Archaeologists are finding widespread evidence that the kingdom of Kush once had influence over a 750-mile stretch of the Nile Valley.
For five centuries in the second millennium B.C., the kingdom of Kush flourished with the political and military prowess to maintain some control over a wide territory in Africa.
On the periphery of history in antiquity, there was a land known as Kush. Overshadowed by Egypt, to the north, it was a place of uncharted breadth and depth far up the Nile, a mystery verging on myth. One thing the Egyptians did know and recorded — Kush had gold.
Some archaeologists theorize that the discoveries show that the rulers of Kush were the first in sub-Saharan Africa to hold sway over so vast a territory.
This makes Kush a more major player in political and military dynamics of the time than we knew before,” said Geoff Emberling, co-leader of a University of Chicago expedition. “Studying Kush helps scholars have a better idea of what statehood meant in an ancient context outside such established power centers of Egypt and Mesopotamia.”
Over the last few years, archaeological teams from Britain, Germany, Hungary, Poland, Sudan and the United States have raced to dig at sites that will soon be underwater. The teams were surprised to find hundreds of settlement ruins, cemeteries and examples of rock art that had never been studied. One of the most comprehensive salvage operations has been conducted by groups headed by Henryk Paner of the Gdansk Archaeological Museum in Poland, which surveyed 711 ancient sites in 2003 alone.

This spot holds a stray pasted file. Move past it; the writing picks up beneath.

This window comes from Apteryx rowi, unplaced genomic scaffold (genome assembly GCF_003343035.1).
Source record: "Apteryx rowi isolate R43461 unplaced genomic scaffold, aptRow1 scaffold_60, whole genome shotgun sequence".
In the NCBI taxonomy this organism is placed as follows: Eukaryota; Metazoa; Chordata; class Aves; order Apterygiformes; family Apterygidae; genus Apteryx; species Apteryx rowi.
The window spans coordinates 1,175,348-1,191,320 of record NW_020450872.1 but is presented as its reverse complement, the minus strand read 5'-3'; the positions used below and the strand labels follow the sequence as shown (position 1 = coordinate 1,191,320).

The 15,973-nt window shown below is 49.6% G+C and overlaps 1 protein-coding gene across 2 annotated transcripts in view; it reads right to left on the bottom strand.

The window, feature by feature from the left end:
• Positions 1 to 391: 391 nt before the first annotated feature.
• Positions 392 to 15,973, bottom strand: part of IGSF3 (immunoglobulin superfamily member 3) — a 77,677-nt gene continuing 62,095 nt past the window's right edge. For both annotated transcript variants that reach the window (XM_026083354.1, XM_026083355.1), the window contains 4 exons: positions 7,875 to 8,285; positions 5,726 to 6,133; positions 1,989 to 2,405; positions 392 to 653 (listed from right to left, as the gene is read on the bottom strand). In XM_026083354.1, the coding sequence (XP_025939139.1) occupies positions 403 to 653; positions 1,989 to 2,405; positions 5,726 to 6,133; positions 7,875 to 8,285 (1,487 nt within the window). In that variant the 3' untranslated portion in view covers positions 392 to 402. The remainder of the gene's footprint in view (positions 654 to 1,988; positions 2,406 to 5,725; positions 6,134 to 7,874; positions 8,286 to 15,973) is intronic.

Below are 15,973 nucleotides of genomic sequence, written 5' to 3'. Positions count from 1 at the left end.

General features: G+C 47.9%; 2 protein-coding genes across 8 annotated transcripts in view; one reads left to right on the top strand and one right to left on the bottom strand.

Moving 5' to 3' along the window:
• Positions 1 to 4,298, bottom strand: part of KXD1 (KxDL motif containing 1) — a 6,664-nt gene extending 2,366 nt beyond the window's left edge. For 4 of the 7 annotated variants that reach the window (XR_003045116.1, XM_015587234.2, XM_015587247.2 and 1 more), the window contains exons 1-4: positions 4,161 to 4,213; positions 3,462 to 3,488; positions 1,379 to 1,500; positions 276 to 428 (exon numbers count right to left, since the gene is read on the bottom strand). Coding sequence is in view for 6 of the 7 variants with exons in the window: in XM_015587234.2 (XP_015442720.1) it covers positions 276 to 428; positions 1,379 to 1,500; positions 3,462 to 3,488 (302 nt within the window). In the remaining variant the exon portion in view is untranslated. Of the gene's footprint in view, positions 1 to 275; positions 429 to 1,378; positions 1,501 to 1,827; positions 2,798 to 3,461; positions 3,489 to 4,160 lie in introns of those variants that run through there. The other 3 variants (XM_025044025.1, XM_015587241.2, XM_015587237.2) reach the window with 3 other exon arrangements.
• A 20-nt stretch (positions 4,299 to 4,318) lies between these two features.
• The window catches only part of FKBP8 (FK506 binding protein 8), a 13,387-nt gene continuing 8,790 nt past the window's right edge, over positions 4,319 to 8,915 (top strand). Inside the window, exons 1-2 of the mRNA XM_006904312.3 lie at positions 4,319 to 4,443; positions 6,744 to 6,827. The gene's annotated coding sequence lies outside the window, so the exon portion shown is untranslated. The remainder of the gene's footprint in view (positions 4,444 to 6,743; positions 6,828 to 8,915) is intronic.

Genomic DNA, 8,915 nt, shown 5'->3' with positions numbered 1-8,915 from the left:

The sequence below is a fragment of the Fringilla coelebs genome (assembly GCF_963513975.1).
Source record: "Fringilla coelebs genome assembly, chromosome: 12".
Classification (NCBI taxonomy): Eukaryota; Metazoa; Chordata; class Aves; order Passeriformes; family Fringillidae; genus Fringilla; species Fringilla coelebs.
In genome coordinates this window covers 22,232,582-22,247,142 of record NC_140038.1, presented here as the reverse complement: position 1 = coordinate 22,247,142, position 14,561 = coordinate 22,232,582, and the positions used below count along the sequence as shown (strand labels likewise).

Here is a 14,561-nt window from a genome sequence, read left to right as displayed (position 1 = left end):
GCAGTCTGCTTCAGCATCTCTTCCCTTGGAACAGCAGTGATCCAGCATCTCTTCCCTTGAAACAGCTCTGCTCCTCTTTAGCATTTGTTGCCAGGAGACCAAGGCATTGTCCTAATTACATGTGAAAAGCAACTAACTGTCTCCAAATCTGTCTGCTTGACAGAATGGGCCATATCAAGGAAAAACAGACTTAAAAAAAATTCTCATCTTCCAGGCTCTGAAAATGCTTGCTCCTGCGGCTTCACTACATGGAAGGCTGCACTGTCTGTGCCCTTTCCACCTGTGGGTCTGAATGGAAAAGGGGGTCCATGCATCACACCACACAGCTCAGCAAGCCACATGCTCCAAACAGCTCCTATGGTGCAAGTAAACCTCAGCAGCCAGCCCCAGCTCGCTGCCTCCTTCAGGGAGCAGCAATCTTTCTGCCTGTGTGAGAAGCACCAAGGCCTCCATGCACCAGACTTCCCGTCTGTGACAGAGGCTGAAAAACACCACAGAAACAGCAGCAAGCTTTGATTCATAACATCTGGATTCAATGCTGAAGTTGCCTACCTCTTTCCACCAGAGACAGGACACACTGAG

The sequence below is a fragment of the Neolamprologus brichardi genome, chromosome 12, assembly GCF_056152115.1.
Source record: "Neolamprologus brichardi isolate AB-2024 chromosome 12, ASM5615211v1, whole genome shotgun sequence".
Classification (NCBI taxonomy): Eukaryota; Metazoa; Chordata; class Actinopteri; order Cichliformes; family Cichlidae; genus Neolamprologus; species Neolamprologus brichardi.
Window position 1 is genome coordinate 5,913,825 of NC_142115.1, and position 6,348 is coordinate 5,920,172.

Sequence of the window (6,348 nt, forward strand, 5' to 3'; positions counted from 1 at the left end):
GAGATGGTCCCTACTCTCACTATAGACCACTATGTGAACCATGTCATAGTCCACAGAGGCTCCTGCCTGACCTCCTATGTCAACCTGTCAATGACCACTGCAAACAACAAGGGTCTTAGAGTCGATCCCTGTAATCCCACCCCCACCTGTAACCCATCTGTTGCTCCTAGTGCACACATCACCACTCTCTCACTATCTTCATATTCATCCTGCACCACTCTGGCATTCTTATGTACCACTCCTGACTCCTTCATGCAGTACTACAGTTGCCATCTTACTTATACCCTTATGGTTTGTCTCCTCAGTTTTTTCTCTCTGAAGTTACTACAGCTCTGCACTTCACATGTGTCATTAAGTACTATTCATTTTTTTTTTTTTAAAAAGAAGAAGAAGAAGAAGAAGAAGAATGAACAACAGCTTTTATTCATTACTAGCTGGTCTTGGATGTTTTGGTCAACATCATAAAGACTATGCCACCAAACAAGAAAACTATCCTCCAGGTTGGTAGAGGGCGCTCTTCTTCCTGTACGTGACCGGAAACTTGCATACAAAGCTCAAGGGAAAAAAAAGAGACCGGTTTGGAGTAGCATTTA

This area is so incredibly rich in archaeology,” Derek Welsby of the British Museum said in a report last winter in Archaeology magazine.
In Sudan, the Merowe Dam, built by Chinese engineers with French and German subcontractors, stands at the downstream end of the fourth cataract, a narrow passage of rapids and islands. The rising Nile waters will create a lake 2 miles wide and 100 miles long, displacing more than 50,000 people of the Manasir, Rubatab and Shaigiyya tribes. Most archaeologists expect this to be their last year for exploring Kush sites nearest the former riverbanks.
Gold was already known as a source of Kush’s wealth through trade with Egypt. Other remains of gold-processing works had been found in the region, though none with such a concentration of artifacts. Dr. Emberling said that more than 55 huge grinding stones were scattered along the riverbank.
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Experts in the party familiar with ancient mining technology noted that the stones were similar to ones found in Egypt in association with gold processing. The stones were used to crush ore from quartz veins. The ground bits were presumably washed with river water to separate and recover the precious metal.
The cush Empire also gave women more political power than did most other ancient empires. In fact several cush monarchs were women.
“Even today, panning for gold is a traditional activity in the area,” said Bruce Williams, a research associate at the Oriental Institute and a co-leader of the expedition.
But the archaeologists saw more in their discovery than the glitter of gold. The grinding stones were too large and numerous to have been used only for processing gold for local trade. Ceramics at the site were in the style and period of Kush’s classic flowering, about 1750 B.C. to 1550 B.C.